Hello, and welcome to International Insider, Jake Kanter here. Take a walk with me through some of the global film and TV stories you need to read this week. Want to get in touch? I’m on email@example.com, or my DMs are open on Twitter. And sign up here to get this delivered to your inbox every Friday.
Disney Reaches For The Star
Disney doubles down: It was a big week for Disney+, as it set the scene for the launch of international entertainment streaming brand, Star, in 17 territories on February 23. Nearly a year on from launching in Europe, Disney+ is now ratcheting up the heat in the streaming wars as it looks to further grow its rapidly-amassed base of 95 million subscribers in 58 territories across the world.
So what’s Star? Well, you can think of it as the international answer to Hulu. It will go live as a tile within Disney+ and feature series and films geared towards grownups. The content falls into one of three buckets: 1) Star will raid Disney’s rich catalog for brands including Lost and 24. 2) It will hoover up originals from Disney’s general entertainment studios, such as ABC’s Ryan Phillippe series Big Sky (pictured) and FX’s American Horror Stories. 3) Star is greenlighting its own originals.
Tell me more about those originals: Deadline had the scoop this Tuesday on Star’s first eight series out of Europe, including dramas, comedies, and documentaries. You can read about them all here, but executives have particularly high hopes for mafia saga The Good Mothers, which hails from the UK and Italy and is being penned by The Last Kingdom scribe Stephen Butchard. It tells the true story of how three courageous women inside the notorious Calabrian ‘Ndrangheta mafia worked with newly-minted female prosecutor, Alessandra Cerreti, to bring down down the criminal empire. Other projects include a new series from Deutschland 83 creator Jörg Winger, while Disney also pulled the curtain back on a couple of Disney+ originals, not least fantasy parallel dimension series Parallels from Quoc Dang Tran.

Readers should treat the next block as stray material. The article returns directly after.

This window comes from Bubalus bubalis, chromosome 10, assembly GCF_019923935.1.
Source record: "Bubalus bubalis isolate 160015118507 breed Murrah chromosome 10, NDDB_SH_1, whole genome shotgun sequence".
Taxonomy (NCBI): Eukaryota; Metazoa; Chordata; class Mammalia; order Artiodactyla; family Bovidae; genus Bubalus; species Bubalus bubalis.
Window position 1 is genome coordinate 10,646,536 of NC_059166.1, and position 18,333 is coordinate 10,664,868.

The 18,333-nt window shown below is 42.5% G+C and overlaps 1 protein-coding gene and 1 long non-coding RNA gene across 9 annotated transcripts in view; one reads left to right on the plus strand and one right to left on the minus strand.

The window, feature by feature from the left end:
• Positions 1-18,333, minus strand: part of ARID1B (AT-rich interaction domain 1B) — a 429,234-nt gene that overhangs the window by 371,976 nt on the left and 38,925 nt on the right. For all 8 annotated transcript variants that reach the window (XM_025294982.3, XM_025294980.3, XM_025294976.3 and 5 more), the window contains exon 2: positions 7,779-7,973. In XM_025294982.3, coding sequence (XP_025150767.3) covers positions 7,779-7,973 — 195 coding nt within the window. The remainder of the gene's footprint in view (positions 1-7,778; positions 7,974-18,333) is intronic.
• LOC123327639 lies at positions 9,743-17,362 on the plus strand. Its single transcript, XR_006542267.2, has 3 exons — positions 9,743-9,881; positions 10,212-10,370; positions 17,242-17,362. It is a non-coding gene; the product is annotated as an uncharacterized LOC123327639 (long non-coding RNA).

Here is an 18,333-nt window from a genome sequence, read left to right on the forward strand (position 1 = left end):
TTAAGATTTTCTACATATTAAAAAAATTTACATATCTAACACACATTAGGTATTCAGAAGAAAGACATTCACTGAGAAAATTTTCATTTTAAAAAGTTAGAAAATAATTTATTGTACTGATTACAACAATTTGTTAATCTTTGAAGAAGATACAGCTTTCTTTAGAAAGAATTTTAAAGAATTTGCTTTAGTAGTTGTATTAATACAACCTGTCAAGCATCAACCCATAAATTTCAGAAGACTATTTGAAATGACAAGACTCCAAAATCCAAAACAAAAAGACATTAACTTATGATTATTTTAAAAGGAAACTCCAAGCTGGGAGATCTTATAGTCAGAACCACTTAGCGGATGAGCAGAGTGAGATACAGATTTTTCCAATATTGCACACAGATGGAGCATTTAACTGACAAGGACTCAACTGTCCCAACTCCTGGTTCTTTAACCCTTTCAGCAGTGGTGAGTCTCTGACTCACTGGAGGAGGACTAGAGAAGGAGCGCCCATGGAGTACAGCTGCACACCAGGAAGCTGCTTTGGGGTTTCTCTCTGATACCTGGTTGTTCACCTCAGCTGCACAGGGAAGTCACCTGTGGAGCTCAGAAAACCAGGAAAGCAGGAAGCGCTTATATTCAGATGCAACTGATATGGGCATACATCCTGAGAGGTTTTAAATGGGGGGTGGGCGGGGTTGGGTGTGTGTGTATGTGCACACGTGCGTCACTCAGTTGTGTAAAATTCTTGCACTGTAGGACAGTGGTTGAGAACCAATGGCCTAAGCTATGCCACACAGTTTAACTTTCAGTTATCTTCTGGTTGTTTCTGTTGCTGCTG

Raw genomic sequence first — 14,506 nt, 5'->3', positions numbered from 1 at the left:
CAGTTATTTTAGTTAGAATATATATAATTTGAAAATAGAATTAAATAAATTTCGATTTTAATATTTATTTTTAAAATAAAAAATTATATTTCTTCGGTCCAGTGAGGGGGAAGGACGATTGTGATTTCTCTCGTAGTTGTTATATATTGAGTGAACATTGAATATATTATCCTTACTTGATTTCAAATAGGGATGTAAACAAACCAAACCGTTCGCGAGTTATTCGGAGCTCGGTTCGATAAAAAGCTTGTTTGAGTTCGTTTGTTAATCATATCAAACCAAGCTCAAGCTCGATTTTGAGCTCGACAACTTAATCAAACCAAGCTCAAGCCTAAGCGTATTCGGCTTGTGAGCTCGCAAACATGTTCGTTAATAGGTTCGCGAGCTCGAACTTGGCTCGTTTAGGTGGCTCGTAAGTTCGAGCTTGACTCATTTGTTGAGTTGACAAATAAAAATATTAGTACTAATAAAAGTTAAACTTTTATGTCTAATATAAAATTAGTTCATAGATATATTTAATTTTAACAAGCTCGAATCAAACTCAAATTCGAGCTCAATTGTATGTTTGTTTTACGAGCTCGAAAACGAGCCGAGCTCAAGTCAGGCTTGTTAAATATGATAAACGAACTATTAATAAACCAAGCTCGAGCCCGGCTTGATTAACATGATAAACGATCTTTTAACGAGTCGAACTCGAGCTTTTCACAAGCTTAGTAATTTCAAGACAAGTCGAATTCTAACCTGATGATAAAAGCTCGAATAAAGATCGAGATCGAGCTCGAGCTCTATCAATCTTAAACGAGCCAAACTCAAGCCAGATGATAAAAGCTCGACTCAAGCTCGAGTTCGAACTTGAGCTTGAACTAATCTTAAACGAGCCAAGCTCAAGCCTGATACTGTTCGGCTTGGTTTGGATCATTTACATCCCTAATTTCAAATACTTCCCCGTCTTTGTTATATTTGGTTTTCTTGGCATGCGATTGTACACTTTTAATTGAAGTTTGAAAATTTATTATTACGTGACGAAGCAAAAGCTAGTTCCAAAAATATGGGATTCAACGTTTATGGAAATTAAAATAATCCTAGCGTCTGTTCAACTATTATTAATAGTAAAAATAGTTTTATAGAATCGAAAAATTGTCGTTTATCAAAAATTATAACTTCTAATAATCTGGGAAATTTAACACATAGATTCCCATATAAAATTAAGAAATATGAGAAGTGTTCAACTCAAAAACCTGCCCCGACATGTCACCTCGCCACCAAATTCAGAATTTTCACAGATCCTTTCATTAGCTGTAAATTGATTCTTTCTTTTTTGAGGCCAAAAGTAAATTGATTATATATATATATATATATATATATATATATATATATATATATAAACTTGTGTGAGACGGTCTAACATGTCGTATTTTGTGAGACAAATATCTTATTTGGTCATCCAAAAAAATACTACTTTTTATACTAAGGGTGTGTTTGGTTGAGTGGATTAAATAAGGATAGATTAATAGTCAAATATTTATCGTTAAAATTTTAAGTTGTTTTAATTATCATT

There’s more coming: The originals are just the start after Disney set itself the target of greenlighting 50 international series for Star and Disney+ over the next three years. Liam Keelan, VP of original content in EMEA, said a UK slate is on the cusp of being announced. Deadline also hears that Disney is open-minded about co-production if the rights situation is favorable. Netflix, Amazon, and more recently HBO Max, have become very active in the co-production space in recent years, with series like Fleabag (Amazon/BBC) garnering global acclaim.
What not to expect: Disney+ has, for now, firmly ruled itself out of the sports rights arena in Europe. That means it won’t be competing for Premier League rights in the upcoming UK auction. And Disney+ won’t be wringing international value out of some of Disney’s megabrands, such as Marvel. So don’t expect to see Captain Britain any time soon.
Why now: Reflecting on internal subscriber research, Disney’s Europe chief Jan Koeppen summed it up like this: “The adults among them had a term that they often used. ‘We would love to have even more choice’ for what they call ‘me-time,’ the time when the kids have gone to bed… That is really where Star comes in.”
Brexit Visa Crisis
The Brexit problem: When Britain left the European Union at 11PM on December 31, UK film and TV employees lost their freedom to work on the continent without a visa because of the government’s failure to negotiate a deal for Britain’s creative sector. We’re now seeing the consequences of this oversight. An explosion in bureaucracy is preventing people from traveling quickly and freely across the continent. Spring shoots are at risk, per The Production Guild, while casting calls are asking for EU passport holders only.
Pollock over performers: In an interview today, Equity general secretary Paul W Fleming told us that actors and other screen workers have become Brexit “collateral damage” thanks to Prime Minister Boris Johnson’s “deeply irrational” fixation on fishing over the collective needs of a £112 billion industry that boasts a kaleidoscope of world-class film, TV, theatre, and music stars. The government, meanwhile, has pointed the finger of blame squarely at the EU, saying its proposals on visa-free travel were rejected during talks.
What now: Culture minister Caroline Dinenage said on Tuesday that “there is not any appetite” to reopen the Brexit deal, meaning that bilateral “negotiations with individual member states” will be the most likely path to a solution. Government-chaired industry working groups are now seeking a way forward. “The British government and the EU can affect change, and that is likely to happen on a multilateral level,” said Fleming.
The bottom line: Brexit has created headaches for film and TV shoots that would be deeply unpalatable even in the best of times — and a global pandemic is certainly not the best of times. The industry wants urgent action to fix the visa crisis before Europe opens up again this spring.
Hollywood Heads Down Under